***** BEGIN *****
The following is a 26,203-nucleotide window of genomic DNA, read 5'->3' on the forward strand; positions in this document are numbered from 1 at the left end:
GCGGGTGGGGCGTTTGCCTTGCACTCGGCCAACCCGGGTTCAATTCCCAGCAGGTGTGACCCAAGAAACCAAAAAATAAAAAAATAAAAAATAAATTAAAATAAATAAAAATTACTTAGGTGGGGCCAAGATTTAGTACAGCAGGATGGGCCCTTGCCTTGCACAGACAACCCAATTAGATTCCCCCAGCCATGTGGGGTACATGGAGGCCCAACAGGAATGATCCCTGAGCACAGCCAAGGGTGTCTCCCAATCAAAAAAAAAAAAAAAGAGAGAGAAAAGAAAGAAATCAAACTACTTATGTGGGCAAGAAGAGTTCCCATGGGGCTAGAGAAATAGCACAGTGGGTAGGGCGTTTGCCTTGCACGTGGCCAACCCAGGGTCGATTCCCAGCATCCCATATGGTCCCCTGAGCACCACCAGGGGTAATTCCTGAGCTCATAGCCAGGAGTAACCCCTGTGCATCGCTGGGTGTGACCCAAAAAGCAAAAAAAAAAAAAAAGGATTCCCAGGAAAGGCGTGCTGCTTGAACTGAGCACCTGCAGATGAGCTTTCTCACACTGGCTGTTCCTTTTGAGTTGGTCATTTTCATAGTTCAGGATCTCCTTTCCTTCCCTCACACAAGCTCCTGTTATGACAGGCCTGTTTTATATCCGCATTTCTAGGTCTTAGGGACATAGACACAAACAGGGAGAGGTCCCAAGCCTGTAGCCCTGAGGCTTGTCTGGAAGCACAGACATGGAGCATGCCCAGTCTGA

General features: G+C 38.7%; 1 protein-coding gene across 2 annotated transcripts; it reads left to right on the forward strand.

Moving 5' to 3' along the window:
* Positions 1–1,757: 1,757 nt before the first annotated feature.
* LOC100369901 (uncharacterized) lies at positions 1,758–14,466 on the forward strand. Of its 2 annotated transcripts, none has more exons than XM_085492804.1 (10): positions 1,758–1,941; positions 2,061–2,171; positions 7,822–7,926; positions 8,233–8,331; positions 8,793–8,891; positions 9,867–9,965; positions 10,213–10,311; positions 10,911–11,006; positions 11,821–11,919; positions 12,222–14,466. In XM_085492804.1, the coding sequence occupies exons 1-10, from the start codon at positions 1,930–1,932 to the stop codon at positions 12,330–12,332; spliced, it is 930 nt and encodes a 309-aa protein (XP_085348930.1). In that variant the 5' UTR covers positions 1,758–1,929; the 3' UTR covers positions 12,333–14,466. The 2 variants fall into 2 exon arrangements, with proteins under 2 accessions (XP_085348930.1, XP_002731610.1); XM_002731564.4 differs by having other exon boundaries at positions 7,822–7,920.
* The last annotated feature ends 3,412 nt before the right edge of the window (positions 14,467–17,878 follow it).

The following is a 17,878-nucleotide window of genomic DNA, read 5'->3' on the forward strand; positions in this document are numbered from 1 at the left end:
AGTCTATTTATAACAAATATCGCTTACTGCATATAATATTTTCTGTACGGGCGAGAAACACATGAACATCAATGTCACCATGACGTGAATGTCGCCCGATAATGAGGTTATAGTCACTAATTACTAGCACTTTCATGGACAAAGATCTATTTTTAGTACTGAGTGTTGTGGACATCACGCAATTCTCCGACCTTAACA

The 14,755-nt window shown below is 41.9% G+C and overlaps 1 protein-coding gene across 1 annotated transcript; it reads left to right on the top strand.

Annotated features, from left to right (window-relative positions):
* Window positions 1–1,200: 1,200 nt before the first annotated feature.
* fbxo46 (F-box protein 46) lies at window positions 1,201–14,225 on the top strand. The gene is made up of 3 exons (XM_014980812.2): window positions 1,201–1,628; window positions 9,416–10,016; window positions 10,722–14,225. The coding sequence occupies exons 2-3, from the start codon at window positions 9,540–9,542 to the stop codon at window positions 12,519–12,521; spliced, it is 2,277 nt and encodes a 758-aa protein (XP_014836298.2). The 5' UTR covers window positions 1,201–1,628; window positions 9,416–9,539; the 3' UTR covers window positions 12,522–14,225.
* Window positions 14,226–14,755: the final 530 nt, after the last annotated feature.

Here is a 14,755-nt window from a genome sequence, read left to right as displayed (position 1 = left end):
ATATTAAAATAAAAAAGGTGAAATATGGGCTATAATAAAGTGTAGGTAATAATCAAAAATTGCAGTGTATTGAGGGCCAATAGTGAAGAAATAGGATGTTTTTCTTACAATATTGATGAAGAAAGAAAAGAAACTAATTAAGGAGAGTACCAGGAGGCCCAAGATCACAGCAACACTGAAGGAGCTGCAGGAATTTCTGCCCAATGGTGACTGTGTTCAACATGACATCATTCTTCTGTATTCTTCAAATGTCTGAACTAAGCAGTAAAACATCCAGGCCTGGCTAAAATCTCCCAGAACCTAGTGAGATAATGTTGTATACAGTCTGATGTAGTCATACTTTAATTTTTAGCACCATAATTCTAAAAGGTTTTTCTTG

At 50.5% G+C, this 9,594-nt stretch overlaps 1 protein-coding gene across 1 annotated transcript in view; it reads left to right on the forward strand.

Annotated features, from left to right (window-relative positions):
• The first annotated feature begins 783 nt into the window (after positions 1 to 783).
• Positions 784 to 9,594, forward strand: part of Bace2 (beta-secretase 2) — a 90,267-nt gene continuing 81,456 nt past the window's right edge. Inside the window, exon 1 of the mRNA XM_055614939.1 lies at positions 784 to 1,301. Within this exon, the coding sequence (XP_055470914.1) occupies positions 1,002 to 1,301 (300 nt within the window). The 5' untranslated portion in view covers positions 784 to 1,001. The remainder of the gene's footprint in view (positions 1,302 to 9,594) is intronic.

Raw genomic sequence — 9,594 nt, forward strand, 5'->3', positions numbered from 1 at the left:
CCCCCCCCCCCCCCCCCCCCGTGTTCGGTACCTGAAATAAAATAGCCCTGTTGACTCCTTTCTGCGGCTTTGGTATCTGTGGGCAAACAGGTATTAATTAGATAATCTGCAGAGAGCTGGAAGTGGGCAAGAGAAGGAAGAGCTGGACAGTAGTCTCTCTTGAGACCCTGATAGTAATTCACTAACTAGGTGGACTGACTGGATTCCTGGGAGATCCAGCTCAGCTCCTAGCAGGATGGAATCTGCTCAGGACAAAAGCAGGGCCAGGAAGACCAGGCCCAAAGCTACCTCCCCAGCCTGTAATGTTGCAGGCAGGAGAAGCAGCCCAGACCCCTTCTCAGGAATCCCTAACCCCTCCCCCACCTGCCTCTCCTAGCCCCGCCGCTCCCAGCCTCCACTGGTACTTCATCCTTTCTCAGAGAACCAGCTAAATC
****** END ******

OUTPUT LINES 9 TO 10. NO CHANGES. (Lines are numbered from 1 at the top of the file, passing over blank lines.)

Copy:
AGTCTATTTATAACAAATATCGCTTACTGCATATAATATTTTCTGTACGGGCGAGAAACACATGAACATCAATGTCACCATGACGTGAATGTCGCCCGATAATGAGGTTATAGTCACTAATTACTAGCACTTTCATGGACAAAGATCTATTTTTAGTACTGAGTGTTGTGGACATCACGCAATTCTCCGACCTTAACA

The 14,755-nt window shown below is 41.9% G+C and overlaps 1 protein-coding gene across 1 annotated transcript; it reads left to right on the top strand.